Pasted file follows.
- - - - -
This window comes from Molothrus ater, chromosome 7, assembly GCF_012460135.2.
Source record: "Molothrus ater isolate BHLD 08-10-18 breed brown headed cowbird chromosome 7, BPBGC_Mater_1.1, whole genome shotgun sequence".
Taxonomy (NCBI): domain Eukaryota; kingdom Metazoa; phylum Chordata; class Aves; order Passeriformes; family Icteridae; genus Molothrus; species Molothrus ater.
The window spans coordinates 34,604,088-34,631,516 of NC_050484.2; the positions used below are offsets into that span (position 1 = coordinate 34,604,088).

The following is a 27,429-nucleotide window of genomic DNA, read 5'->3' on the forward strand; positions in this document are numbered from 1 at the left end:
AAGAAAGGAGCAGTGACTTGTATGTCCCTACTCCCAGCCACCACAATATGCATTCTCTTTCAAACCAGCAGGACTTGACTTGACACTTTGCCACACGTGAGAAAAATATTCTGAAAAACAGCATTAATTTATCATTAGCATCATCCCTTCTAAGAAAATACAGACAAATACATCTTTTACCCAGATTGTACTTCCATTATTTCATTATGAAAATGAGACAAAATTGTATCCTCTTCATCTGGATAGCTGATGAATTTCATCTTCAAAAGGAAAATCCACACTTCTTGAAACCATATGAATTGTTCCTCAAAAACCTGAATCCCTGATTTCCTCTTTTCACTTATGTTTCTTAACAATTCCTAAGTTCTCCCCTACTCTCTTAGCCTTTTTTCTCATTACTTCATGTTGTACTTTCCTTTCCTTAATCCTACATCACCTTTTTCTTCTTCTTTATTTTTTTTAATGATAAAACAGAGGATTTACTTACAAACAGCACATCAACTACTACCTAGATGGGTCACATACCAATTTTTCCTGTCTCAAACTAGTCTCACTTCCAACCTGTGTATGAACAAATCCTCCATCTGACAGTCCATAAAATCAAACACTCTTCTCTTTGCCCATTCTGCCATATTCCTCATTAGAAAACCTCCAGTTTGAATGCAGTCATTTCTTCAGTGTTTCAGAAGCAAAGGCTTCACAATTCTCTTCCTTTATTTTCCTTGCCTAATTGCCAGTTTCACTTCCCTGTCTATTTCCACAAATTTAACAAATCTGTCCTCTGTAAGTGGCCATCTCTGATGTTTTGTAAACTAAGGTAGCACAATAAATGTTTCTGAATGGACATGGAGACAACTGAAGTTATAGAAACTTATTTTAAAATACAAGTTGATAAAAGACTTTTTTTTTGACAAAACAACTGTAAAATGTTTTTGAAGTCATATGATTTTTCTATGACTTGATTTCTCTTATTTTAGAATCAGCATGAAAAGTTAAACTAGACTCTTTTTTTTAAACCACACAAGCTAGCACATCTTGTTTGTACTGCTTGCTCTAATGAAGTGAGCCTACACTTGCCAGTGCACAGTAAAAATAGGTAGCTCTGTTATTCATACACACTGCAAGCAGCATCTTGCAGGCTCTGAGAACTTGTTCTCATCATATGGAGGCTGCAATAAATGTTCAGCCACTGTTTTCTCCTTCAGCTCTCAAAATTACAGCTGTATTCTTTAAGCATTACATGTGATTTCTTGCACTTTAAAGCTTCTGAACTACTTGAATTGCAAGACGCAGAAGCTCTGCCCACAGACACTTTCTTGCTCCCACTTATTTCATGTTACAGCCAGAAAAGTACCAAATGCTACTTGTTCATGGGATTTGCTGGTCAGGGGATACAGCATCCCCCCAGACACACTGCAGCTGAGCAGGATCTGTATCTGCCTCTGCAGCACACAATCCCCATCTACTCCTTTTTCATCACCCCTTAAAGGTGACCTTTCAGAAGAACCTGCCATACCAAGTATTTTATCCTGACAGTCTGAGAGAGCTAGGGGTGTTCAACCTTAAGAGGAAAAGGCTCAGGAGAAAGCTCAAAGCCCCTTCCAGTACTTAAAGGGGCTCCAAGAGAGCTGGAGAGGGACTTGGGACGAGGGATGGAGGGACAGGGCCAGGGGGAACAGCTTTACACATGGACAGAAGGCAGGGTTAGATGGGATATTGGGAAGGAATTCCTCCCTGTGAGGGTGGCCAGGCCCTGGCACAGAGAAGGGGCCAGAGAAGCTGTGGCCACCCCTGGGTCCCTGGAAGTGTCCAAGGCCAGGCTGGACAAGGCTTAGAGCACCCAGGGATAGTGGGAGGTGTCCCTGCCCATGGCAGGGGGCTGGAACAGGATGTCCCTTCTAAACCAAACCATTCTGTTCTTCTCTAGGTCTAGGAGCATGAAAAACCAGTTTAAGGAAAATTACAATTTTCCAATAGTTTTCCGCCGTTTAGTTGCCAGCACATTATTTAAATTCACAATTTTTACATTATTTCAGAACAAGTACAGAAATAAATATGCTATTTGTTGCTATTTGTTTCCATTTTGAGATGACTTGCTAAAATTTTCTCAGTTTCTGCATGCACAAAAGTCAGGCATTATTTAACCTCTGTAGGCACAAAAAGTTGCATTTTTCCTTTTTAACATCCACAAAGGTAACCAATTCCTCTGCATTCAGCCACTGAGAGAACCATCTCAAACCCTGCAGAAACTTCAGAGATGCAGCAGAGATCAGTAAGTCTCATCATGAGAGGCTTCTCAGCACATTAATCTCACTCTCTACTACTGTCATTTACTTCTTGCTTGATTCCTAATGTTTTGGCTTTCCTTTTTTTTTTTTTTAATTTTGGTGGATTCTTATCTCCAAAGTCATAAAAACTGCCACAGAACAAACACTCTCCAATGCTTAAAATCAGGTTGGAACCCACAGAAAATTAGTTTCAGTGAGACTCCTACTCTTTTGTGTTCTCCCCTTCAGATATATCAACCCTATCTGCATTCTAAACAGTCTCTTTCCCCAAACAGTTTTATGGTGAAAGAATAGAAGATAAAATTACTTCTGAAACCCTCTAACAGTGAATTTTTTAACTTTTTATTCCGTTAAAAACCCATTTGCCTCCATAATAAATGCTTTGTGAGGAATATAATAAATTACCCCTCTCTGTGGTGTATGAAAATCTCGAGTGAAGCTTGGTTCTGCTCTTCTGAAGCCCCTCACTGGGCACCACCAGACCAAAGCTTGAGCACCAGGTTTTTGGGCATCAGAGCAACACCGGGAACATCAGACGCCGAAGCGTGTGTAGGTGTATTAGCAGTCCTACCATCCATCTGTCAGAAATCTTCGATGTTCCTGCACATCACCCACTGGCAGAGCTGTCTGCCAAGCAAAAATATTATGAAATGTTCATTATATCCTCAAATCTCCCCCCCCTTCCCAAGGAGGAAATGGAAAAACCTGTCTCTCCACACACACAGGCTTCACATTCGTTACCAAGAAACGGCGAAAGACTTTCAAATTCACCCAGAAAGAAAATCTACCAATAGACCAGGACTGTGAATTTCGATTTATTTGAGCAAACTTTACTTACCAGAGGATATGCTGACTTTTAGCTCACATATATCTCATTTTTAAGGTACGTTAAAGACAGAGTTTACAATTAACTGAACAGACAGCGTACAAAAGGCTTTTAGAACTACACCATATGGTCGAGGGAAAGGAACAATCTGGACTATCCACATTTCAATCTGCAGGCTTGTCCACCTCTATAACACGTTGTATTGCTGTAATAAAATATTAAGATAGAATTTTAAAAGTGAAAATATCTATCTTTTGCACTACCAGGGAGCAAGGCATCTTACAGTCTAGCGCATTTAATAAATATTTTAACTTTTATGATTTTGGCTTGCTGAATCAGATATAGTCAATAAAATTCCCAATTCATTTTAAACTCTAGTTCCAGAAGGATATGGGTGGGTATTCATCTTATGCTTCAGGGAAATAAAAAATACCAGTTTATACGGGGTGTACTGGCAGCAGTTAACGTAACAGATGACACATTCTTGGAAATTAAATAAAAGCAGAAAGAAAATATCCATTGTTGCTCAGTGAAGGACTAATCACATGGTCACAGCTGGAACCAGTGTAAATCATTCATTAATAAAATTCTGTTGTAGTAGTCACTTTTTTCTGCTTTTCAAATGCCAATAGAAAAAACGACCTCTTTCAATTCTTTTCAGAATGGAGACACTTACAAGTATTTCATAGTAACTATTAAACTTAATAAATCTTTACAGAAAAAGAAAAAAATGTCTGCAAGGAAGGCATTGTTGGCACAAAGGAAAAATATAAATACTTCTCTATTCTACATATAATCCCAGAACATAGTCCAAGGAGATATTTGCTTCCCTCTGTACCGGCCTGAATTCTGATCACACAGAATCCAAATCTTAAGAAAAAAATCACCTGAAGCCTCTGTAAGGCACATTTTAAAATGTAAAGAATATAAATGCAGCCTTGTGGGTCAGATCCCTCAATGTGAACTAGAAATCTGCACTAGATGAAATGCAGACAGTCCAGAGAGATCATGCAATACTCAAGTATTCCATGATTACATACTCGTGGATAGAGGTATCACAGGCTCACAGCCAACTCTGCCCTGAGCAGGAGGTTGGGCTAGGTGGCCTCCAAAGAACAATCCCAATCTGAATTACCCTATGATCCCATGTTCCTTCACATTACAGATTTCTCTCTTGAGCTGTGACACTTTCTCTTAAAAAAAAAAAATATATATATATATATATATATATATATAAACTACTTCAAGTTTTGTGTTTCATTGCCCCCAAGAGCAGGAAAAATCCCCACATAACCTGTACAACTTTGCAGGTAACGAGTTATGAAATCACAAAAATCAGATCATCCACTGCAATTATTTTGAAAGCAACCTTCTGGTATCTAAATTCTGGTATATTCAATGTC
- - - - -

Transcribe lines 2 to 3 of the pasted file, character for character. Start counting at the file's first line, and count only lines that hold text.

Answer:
Source record: "Molothrus ater isolate BHLD 08-10-18 breed brown headed cowbird chromosome 7, BPBGC_Mater_1.1, whole genome shotgun sequence".
Taxonomy (NCBI): domain Eukaryota; kingdom Metazoa; phylum Chordata; class Aves; order Passeriformes; family Icteridae; genus Molothrus; species Molothrus ater.